Lucy Islands lie in the middle of Chatham Sound, approximately 21 km west of the town of Prince Rupert. They are protected from the open waters of Dixon Entrance and Hecate Strait by the Dundas and Stephens Island groups. In general, Lucy Islands is an archipelago of small, low-lying, and heavily forested islands. Sandy beaches and tidal mud flats connect many of the islands, and a few isolated islets are present. The forests are composed primarily of Sitka Spruce, with Western Hemlock being more prevalent in the interior of the larger islands. The burrow-nesting Rhinoceros Auklets eliminate much of the ground cover within their colonies, but interior areas of the islands remain mossy with scattered shrubs that are dense in some areas.
Lucy Islands support a globally significant population of Rhinoceros Auklets. Surveys conducted in 1983 documented the presence of 25,300 nesting pairs (about 5.4% of the global and 7% of the estimated national population). An early survey (1976) documented a similar population, with 26,000 pairs being recorded. The auklets nest primarily around the perimeter of most of the vegetated islands, with the colonies extending as far as 120 m inland on the main island. Lucy Islands support the sixth largest of the 19 known Rhinoceros Auklets colonies in British Columbia.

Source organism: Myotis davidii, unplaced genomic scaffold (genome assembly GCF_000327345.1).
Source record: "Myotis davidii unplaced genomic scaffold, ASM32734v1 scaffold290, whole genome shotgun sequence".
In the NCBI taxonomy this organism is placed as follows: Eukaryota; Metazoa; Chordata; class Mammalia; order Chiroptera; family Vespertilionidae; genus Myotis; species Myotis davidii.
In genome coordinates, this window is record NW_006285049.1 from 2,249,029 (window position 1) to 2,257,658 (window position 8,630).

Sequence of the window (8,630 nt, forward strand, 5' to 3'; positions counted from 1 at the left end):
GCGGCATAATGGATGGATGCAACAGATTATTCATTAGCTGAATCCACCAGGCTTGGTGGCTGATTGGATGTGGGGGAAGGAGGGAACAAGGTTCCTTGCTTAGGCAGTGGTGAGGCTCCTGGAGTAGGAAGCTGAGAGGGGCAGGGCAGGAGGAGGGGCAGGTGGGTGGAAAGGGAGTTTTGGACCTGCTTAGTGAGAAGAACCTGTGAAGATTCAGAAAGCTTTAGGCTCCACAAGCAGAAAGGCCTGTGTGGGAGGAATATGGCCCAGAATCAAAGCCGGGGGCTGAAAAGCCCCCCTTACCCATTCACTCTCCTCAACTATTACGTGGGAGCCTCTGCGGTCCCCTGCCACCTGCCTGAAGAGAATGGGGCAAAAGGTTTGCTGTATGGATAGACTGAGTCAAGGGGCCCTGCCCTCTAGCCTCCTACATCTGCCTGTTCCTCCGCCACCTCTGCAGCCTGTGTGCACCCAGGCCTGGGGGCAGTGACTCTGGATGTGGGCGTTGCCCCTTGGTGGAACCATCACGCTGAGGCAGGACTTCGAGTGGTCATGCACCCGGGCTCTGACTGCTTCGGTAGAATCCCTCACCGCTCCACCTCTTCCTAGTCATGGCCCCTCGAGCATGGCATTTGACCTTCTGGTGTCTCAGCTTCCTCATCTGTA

Although no thorough estimates of the breeding population are available, large concentrations of Pigeon Guillemots have been recorded at this site. As many as 197 birds (1.9% of the estimated national population) were recorded among the islands in 1983. In 1984, however, only 54 Pigeon Guillemots were recorded. Other species nesting on the islands include Glaucous-winged Gulls and Black Oystercatchers. The surrounding marine area is an important feeding area for marine birds.
BirdLife International (2023) Important Bird Areas factsheet: Lucy Islands. Downloaded from http://www.birdlife.org on 02/02/2023.